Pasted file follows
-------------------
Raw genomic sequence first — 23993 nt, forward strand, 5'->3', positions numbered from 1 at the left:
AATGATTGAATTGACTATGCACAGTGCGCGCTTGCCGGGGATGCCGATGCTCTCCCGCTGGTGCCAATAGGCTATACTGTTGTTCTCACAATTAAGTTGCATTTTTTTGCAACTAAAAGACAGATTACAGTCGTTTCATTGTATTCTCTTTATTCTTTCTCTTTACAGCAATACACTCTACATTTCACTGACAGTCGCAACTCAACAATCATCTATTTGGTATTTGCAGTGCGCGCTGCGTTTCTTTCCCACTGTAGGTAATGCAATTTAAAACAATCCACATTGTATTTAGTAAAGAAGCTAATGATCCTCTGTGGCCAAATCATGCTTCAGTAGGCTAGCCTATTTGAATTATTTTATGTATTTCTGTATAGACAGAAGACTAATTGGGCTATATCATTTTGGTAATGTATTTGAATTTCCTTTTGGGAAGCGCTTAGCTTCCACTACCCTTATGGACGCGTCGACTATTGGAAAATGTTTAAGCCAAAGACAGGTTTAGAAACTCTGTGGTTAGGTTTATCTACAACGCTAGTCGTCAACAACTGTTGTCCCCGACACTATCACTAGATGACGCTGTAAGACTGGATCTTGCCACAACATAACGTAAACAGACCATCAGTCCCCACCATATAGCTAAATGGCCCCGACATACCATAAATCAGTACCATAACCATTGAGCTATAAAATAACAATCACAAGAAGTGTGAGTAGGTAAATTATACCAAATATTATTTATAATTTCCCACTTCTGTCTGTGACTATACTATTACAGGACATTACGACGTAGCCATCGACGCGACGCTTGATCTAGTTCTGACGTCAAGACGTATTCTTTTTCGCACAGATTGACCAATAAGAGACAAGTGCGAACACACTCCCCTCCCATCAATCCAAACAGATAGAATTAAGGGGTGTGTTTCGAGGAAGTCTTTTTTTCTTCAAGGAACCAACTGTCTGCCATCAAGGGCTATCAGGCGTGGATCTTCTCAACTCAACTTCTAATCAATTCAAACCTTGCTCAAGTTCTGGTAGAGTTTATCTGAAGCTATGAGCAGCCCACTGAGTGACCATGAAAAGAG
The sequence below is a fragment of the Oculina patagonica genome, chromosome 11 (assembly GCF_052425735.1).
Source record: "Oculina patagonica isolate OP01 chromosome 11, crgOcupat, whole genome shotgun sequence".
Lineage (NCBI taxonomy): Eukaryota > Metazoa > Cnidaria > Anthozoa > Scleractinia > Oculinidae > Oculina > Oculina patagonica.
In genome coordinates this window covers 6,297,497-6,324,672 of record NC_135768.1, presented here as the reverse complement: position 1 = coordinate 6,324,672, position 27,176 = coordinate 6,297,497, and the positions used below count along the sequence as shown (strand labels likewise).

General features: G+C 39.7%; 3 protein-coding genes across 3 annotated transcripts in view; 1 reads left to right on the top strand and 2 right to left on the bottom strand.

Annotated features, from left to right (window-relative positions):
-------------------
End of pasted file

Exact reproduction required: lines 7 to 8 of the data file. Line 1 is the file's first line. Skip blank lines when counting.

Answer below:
General features: G+C 39.7%; 3 protein-coding genes across 3 annotated transcripts in view; 1 reads left to right on the top strand and 2 right to left on the bottom strand.

Annotated features, from left to right (window-relative positions):